So, I’ve been playing around with the mindwave and I’ve been working on a few (real world) work projects and I thought about integrating them.
The mindwave stuff I’ve already touched on here in the blog.
The work related stuff is mostly to do with mobile app development. I’ve been working both with iOS devices and Android devices (both phones and tablets). What struck me is how much easier it is to get data into an Android device as compared to an iOS device.
Apple does not make it easy to get data into their devices.
I tried using a Bluetooth module (Sparkfun’s Bluesmirf). No dice.
I looked at using a serial interface over the port at the bottom of the device. This will only work on a jail broken device (and requires a fair amount of work even then).
Then I remembered seeing a project from Maker Faire written up in the Make Magazine Blog. They did some data transfer over the headphone jack. My first thought was that their was a serial port there (and perhaps in the newer iOS platforms there is), but it turns out that the system was using Frequency Shift Keying. This is the same method used by old modems that worked over telephone lines.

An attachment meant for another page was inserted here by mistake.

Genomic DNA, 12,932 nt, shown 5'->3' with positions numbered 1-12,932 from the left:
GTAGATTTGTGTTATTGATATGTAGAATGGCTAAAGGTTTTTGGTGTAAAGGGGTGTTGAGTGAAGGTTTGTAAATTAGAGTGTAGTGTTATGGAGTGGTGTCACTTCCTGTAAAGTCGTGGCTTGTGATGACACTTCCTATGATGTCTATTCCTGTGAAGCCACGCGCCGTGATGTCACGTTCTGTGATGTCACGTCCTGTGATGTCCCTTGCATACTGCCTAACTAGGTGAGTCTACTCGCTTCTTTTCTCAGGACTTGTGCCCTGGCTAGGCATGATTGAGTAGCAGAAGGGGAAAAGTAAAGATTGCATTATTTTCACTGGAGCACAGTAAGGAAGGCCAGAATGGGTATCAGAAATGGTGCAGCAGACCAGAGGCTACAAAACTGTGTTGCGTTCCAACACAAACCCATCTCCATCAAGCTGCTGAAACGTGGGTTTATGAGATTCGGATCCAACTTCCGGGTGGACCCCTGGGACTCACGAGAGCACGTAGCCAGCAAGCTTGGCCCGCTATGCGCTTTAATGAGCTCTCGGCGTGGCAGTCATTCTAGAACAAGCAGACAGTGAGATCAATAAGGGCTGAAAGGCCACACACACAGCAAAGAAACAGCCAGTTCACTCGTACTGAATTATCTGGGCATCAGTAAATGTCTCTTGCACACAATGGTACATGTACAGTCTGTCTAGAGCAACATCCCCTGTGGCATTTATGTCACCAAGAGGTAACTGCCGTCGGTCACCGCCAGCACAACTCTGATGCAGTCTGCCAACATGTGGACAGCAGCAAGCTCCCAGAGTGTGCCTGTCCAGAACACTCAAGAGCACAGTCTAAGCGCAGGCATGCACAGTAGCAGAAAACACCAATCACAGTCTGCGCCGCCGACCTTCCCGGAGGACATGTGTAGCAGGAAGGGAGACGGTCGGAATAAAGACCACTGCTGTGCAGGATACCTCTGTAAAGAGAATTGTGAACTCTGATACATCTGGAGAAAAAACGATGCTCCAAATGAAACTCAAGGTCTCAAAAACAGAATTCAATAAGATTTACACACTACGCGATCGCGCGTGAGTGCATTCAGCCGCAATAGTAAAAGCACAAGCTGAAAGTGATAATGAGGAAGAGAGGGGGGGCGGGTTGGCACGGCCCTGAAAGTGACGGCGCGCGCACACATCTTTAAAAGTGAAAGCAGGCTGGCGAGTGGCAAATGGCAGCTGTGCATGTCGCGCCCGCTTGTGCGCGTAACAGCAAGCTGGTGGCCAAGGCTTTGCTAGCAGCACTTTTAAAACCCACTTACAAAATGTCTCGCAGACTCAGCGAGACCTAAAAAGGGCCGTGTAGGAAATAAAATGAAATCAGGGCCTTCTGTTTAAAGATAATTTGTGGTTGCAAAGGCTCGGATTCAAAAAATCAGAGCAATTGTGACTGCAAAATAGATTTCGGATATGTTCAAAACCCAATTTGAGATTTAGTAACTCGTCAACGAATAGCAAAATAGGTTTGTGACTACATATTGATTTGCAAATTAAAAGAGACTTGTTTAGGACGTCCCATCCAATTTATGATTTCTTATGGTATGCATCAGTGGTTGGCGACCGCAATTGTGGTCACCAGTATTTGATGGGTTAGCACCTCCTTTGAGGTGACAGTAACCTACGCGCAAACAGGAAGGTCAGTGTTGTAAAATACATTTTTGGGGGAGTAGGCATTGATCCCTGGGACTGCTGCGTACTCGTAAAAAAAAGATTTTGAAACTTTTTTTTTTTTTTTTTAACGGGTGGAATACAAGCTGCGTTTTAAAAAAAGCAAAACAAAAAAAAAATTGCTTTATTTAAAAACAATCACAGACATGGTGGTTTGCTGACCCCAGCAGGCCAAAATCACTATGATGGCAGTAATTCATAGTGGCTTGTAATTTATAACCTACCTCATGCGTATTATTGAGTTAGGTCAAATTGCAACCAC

Here are the articles that I’m working from:
So, to ring in the new year, I soldered up a (barely functional) connector that will work on a breadboard to interface between an iOS device and an Arduino (yet another work project toy).
Also, the source code for the iOS device is provided in the second link (ironically, under iPhone Source Code). To get it to build under iOS 4.3, you need to make the following change:
In lockfree.h, the get function of the queue class needs to be modified. If it’s not modified you get the following two errors:
- Invalid conversion from ‘char’ to ‘const char*’
- Initializing argument 1 of ‘int remove(const char*)’
Change it from (Line 377):
Finally, if you want to know how to get line numbers displayed in XCode 4, go to XCode/Preferences/Text Editing/Editing/Show/Line Numbers and make sure it’s checked.